The Impossibility of Lesson Planning

I taught a lesson this week to a nice group of thirty kids in year 10. It would not be too rude, I hope, to describe them as slightly lower attaining, but for a first meeting with a one-off teacher they were as kind as one might hope, and in the plenary they said that if there were a next time with the same teacher then the thing that would improve the lesson is that they would be more respectful. I liked them.


It was technically a very strong lesson without being in danger of being inspiring in any way. It would probably have got the top end of good if observed and graded, though any observer might have struggled to find ways it could have been improved without scratching around for a lie or two. On a good week, a proper teacher might want to have taught a lesson of a similar standard once a day or so.


The process was as follows. Their real teacher had sent me a stock of their previous essays, I had read through all of them taking notes as to the things they might be able to improve on. I created a Powerpoint and a five-page booklet with a chief activity, a subsidiary activity and a final redrafting task that we didn’t quite finish. The Powerpoint started off with quotes from their essays with bits I liked (in order to big them up a bit), then we went through a True of False activity about essay writing; there was a brief diversion into using parenthetical conjunctive adverbs and then they had to go through a series of prescribed stages to improve a piece of text. It was a solid workaday lesson, profoundly competent and, perhaps, not the kind of thing I am known for. It was a bit too talky, and I was nervous. But I felt there was useful learning and, if asked, the kids would have me back, I think.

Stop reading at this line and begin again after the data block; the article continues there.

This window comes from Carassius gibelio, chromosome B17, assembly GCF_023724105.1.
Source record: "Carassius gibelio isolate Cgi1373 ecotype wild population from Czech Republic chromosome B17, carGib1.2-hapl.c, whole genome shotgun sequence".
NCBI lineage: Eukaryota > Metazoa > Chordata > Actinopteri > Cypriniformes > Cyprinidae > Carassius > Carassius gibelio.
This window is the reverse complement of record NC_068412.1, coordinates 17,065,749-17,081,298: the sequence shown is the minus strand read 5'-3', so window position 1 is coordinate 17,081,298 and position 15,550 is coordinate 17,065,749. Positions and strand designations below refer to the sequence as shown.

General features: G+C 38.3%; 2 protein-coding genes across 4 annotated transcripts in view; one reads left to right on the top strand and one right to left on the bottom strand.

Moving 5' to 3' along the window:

But the point of this brief blog is that it took me eight hours to write it!


I sat at my desk at nine o clock the previous morning with their essays and, with a break for lunch and one for dinner, I finished the last stroke on the Powerpoint at eight-thirty at night. A real teacher does not have eight hours of free time to write a lesson: they have to sketch it up in the morning, or when they are knackered after school, or in the one free period they have when a meeting has been arranged. Why do so many teachers leave the profession? Because it is an important job that is entirely impossible to do properly and because they are held accountable on the impossible by people who could not achieve it themselves. Every teacher would like to produce lesson after lesson of solidly good work that nourishes and leaves the kids with substantially more than they came in with. But, quite simply, it cannot be done.

Added Fri, 22 Apr 2016 21:19

web site by island webservices